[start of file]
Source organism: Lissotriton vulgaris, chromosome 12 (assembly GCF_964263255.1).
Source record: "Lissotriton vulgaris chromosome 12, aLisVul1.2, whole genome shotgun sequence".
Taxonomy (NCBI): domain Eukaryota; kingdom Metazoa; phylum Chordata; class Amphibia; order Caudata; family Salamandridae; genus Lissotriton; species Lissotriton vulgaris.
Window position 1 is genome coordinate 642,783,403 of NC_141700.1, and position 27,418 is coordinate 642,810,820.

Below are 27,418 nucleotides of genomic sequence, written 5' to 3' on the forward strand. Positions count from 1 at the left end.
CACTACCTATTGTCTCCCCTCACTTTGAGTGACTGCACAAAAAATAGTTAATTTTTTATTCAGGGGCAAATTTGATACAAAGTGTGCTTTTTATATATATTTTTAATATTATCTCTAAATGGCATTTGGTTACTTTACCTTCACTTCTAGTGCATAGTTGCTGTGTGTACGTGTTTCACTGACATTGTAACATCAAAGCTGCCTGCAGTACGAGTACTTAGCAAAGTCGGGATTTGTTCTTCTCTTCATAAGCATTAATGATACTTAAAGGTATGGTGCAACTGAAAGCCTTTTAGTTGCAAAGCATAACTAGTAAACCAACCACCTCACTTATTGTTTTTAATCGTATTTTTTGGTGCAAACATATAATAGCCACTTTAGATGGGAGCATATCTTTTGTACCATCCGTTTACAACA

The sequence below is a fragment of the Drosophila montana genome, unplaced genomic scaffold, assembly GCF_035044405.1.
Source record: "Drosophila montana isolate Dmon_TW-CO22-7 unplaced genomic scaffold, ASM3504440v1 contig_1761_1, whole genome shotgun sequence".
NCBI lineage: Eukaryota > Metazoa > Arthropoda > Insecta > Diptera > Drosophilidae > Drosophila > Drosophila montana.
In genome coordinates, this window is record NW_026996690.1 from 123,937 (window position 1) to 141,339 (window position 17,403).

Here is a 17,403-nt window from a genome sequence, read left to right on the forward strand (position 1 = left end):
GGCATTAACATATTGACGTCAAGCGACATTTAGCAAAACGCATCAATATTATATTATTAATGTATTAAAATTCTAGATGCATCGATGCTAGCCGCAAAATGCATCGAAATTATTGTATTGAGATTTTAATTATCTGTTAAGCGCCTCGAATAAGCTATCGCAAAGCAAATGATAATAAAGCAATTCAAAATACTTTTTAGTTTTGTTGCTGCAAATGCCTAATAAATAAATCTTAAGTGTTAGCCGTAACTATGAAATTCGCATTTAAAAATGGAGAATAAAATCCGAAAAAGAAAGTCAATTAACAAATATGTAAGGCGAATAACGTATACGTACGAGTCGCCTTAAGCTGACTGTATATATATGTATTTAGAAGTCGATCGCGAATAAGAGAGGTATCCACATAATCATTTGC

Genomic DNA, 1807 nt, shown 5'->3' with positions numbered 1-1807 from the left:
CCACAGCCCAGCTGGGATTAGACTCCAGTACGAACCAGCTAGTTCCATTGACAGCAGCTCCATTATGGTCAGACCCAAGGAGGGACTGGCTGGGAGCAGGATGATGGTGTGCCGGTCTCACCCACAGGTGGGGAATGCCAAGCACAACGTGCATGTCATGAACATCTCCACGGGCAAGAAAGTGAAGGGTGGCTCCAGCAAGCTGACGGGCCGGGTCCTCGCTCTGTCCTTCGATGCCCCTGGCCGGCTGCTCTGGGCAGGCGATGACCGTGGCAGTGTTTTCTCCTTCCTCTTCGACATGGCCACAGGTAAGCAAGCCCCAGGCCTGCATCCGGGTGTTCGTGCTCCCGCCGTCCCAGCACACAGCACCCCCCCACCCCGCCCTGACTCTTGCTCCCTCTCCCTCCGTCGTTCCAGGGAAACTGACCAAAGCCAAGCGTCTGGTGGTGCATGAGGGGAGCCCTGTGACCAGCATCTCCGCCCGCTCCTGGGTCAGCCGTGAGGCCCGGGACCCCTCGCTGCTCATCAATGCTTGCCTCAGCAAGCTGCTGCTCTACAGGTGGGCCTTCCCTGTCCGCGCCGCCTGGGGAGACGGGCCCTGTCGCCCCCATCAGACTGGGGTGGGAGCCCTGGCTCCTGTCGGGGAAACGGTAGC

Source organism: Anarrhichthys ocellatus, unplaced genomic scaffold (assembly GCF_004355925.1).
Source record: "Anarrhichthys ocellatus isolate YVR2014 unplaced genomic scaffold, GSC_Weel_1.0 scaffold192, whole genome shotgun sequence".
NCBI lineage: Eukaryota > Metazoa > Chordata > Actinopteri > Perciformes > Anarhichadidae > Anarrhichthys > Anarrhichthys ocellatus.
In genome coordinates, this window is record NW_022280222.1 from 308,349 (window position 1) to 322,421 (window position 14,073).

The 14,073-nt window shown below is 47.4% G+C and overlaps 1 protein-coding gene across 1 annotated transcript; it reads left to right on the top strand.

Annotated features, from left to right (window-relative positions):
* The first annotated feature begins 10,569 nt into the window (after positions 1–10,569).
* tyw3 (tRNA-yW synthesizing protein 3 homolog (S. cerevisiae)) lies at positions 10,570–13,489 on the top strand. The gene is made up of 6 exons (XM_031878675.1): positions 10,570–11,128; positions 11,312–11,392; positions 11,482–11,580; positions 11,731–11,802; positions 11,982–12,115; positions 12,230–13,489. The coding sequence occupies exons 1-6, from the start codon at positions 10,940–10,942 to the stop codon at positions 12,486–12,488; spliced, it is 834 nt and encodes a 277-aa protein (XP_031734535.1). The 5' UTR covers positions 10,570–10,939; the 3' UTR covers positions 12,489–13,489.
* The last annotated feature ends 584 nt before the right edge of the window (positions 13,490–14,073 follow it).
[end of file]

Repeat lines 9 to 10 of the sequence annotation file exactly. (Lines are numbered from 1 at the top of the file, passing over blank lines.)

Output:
NCBI lineage: Eukaryota > Metazoa > Arthropoda > Insecta > Diptera > Drosophilidae > Drosophila > Drosophila montana.
In genome coordinates, this window is record NW_026996690.1 from 123,937 (window position 1) to 141,339 (window position 17,403).